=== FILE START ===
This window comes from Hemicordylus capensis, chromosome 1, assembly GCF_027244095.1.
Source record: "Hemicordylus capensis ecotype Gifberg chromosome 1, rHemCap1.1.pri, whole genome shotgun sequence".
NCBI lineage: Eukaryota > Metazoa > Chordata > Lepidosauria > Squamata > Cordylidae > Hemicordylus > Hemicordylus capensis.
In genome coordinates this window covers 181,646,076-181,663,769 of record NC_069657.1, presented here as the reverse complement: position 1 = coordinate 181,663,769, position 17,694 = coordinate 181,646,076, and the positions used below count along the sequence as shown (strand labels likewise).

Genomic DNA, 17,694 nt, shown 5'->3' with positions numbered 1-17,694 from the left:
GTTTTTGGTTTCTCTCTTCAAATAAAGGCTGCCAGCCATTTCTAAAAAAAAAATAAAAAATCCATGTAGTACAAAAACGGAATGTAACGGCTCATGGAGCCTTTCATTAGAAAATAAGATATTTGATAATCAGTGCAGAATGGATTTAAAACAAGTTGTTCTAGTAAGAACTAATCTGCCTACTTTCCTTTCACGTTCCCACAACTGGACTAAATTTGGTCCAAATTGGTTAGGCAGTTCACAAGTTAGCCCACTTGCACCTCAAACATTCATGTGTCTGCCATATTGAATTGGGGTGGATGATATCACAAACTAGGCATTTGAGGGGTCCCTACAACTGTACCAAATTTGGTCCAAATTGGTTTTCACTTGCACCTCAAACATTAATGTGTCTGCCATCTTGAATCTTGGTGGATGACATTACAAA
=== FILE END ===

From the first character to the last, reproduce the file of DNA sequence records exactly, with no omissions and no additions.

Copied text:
This window comes from Hemicordylus capensis, chromosome 1, assembly GCF_027244095.1.
Source record: "Hemicordylus capensis ecotype Gifberg chromosome 1, rHemCap1.1.pri, whole genome shotgun sequence".
NCBI lineage: Eukaryota > Metazoa > Chordata > Lepidosauria > Squamata > Cordylidae > Hemicordylus > Hemicordylus capensis.
In genome coordinates this window covers 181,646,076-181,663,769 of record NC_069657.1, presented here as the reverse complement: position 1 = coordinate 181,663,769, position 17,694 = coordinate 181,646,076, and the positions used below count along the sequence as shown (strand labels likewise).

Genomic DNA, 17,694 nt, shown 5'->3' with positions numbered 1-17,694 from the left:
GTTTTTGGTTTCTCTCTTCAAATAAAGGCTGCCAGCCATTTCTAAAAAAAAAATAAAAAATCCATGTAGTACAAAAACGGAATGTAACGGCTCATGGAGCCTTTCATTAGAAAATAAGATATTTGATAATCAGTGCAGAATGGATTTAAAACAAGTTGTTCTAGTAAGAACTAATCTGCCTACTTTCCTTTCACGTTCCCACAACTGGACTAAATTTGGTCCAAATTGGTTAGGCAGTTCACAAGTTAGCCCACTTGCACCTCAAACATTCATGTGTCTGCCATATTGAATTGGGGTGGATGATATCACAAACTAGGCATTTGAGGGGTCCCTACAACTGTACCAAATTTGGTCCAAATTGGTTTTCACTTGCACCTCAAACATTAATGTGTCTGCCATCTTGAATCTTGGTGGATGACATTACAAA